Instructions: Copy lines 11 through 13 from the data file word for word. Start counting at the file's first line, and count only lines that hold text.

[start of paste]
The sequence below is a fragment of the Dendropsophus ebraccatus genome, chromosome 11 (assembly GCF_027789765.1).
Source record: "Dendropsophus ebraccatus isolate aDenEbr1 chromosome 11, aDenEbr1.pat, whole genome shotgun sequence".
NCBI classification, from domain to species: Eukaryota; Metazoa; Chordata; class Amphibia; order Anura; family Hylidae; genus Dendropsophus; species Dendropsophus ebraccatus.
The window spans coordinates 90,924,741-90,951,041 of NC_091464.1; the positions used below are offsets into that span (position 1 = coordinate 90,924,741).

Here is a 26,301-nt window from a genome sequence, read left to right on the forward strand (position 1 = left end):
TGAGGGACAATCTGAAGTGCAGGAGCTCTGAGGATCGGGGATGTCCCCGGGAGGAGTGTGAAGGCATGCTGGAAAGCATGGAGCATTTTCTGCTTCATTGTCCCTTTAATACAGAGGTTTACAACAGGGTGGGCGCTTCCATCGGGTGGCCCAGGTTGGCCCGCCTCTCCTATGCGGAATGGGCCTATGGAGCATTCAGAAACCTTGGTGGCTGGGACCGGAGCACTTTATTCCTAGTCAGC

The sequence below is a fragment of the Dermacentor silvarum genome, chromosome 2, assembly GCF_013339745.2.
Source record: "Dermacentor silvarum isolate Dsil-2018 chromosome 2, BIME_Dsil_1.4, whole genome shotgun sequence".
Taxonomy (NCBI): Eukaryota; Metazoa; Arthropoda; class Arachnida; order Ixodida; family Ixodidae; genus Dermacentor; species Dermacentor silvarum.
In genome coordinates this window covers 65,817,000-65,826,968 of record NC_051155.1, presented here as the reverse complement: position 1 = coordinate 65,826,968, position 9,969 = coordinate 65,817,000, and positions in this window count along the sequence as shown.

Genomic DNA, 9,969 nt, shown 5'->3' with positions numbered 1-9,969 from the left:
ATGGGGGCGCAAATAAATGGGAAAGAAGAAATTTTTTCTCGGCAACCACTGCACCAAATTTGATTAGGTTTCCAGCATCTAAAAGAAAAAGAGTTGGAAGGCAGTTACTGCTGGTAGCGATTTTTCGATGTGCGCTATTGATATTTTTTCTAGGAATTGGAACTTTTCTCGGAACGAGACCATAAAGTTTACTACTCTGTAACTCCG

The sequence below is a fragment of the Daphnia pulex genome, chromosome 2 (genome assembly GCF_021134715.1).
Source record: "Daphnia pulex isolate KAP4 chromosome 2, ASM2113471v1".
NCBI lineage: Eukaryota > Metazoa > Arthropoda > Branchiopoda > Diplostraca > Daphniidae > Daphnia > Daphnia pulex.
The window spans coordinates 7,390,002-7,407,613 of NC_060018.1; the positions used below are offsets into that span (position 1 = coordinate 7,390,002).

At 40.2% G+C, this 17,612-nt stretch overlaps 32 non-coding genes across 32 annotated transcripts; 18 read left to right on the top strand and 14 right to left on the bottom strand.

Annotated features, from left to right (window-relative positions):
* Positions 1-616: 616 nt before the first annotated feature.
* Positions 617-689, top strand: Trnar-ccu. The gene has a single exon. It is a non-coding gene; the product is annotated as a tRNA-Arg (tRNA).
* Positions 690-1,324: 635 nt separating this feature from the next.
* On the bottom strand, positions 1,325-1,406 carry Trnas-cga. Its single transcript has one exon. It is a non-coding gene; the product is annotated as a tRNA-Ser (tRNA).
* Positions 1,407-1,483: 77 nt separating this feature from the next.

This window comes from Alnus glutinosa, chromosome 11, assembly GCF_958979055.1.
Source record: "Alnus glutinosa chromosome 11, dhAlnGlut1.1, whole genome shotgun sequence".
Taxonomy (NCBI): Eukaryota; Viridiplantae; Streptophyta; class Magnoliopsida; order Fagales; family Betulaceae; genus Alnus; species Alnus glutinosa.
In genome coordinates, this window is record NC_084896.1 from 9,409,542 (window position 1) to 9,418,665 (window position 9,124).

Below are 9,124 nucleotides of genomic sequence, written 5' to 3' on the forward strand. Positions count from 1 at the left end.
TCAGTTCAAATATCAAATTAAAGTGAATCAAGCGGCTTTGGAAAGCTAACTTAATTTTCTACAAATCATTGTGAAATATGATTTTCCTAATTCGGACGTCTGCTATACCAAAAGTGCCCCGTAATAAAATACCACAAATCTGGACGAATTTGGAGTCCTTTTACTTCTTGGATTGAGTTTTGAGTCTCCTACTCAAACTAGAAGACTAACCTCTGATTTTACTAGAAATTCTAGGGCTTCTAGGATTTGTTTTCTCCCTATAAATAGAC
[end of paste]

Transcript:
Genomic DNA, 9,969 nt, shown 5'->3' with positions numbered 1-9,969 from the left:
ATGGGGGCGCAAATAAATGGGAAAGAAGAAATTTTTTCTCGGCAACCACTGCACCAAATTTGATTAGGTTTCCAGCATCTAAAAGAAAAAGAGTTGGAAGGCAGTTACTGCTGGTAGCGATTTTTCGATGTGCGCTATTGATATTTTTTCTAGGAATTGGAACTTTTCTCGGAACGAGACCATAAAGTTTACTACTCTGTAACTCCG

The sequence below is a fragment of the Daphnia pulex genome, chromosome 2 (genome assembly GCF_021134715.1).